What is Biourbanism?

Definition prepared by the Biourbanism Task Force consisting of Antonio Caperna, Alessia Cerqua, Alessandro Giuliani, Nikos A. Salingaros, and Stefano Serafini.

Biourbanism focuses on the urban organism, considering it as a hypercomplex system, according to its internal and external dynamics and their mutual interactions.

The urban body is composed of several interconnected layers of dynamic structure, all influencing each other in a non-linear manner. This interaction results in emergent properties, which are not predictable except through a dynamical analysis of the connected whole. This approach, therefore, links Biourbanism to the Life Sciences, and to Integrated Systems Sciences like Statistical Mechanics, Thermodynamics, Operations Research, and Ecology in an essential manner. The similarity of approaches lies not only in the common methodology but also in the content of the results (hence the prefix “Bio”) because the city represents the living environment of the human species. Biourbanism recognizes optimal forms defined at different scales (from the purely physiological up to the ecological levels) which, through morphogenetic processes, guarantee an optimum of systemic efficiency and for the quality of life of the inhabitants. A design that does not follow these laws produces anti-natural, hostile environments, which do not fit into an individual’s evolution and thus fail to enhance life in any way.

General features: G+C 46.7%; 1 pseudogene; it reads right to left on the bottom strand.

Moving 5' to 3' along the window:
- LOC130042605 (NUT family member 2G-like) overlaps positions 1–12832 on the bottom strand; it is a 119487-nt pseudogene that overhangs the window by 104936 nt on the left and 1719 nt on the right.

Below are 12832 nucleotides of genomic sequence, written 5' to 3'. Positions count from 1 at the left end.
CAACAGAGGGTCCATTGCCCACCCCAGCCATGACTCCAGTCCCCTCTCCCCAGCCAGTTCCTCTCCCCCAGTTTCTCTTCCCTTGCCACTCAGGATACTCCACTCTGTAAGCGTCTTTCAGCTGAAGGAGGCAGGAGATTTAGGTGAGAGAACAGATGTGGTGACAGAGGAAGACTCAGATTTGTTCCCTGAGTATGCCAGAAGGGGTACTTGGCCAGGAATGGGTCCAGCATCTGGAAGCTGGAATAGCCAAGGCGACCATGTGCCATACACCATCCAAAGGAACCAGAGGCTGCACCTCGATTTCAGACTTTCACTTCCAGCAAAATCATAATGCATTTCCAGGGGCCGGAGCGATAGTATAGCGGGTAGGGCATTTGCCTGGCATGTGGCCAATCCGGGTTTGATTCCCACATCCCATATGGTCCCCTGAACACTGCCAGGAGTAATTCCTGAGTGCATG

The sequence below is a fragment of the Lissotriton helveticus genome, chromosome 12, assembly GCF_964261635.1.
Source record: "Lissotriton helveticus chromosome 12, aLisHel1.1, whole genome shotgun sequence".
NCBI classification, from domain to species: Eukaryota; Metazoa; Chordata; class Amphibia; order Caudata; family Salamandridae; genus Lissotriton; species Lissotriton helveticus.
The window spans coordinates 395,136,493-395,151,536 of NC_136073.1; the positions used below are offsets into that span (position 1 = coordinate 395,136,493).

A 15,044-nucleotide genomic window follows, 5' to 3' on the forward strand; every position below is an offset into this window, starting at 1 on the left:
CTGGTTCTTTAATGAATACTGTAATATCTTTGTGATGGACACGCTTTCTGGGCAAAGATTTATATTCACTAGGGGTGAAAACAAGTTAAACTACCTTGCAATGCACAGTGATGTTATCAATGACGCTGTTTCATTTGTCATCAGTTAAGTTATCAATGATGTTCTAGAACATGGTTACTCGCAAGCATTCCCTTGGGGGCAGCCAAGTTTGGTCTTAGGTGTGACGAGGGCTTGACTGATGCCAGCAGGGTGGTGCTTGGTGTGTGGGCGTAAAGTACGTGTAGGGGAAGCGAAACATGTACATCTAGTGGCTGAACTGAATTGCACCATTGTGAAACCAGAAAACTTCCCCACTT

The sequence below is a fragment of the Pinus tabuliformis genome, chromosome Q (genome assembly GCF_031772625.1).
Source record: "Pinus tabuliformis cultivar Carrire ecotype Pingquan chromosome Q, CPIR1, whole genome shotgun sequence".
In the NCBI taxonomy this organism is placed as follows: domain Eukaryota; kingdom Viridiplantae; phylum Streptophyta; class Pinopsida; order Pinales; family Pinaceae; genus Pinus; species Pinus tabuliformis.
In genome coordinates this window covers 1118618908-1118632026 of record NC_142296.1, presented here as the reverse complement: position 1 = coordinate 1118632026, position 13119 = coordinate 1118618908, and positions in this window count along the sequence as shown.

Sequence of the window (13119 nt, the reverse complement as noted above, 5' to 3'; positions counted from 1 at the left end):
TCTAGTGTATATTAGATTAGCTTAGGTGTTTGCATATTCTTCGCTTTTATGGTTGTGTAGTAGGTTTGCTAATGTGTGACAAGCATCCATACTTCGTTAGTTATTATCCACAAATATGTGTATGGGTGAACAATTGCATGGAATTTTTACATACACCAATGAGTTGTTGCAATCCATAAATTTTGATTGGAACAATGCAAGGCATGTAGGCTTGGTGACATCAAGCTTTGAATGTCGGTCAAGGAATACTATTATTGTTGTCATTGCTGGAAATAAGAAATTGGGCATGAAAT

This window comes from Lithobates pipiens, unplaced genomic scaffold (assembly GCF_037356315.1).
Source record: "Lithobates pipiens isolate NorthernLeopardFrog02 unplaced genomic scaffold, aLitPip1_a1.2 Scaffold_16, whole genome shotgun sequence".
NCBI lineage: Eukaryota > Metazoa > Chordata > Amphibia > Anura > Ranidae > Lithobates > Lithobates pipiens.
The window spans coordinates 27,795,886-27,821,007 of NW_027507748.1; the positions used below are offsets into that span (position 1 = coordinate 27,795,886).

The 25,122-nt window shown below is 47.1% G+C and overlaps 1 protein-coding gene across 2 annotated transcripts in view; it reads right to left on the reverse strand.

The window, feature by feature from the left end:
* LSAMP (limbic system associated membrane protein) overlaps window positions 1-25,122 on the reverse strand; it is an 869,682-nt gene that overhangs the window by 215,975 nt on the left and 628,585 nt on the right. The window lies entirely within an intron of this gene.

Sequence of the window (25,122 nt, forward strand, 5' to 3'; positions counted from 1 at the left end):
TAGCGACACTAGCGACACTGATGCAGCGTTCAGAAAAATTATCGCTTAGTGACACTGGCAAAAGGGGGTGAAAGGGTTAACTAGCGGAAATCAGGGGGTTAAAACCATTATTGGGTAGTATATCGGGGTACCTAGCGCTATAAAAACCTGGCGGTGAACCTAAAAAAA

Biourbanism acts in the real world by applying a participative and helping methodology. It verifies results inter-subjectively (as people express their physical and emotional wellbeing through feedback) as well as objectively (via experimental measures of physiological, social, and economic reactions).

The aim of Biourbanism is to make a scientific contribution towards:

(i) the development and implementation of the premises of Deep Ecology (Bateson) on social-environmental grounds;

(ii) the identification and actualization of environmental enhancement according to the natural needs of human beings and the ecosystem in which they live;

(iii) managing the transition of the fossil fuel economy towards a new organizational model of civilization; and

(iv) deepening the organic interaction between cultural and physical factors in urban reality (as, for example, the geometry of social action, fluxes and networks study, et cetera).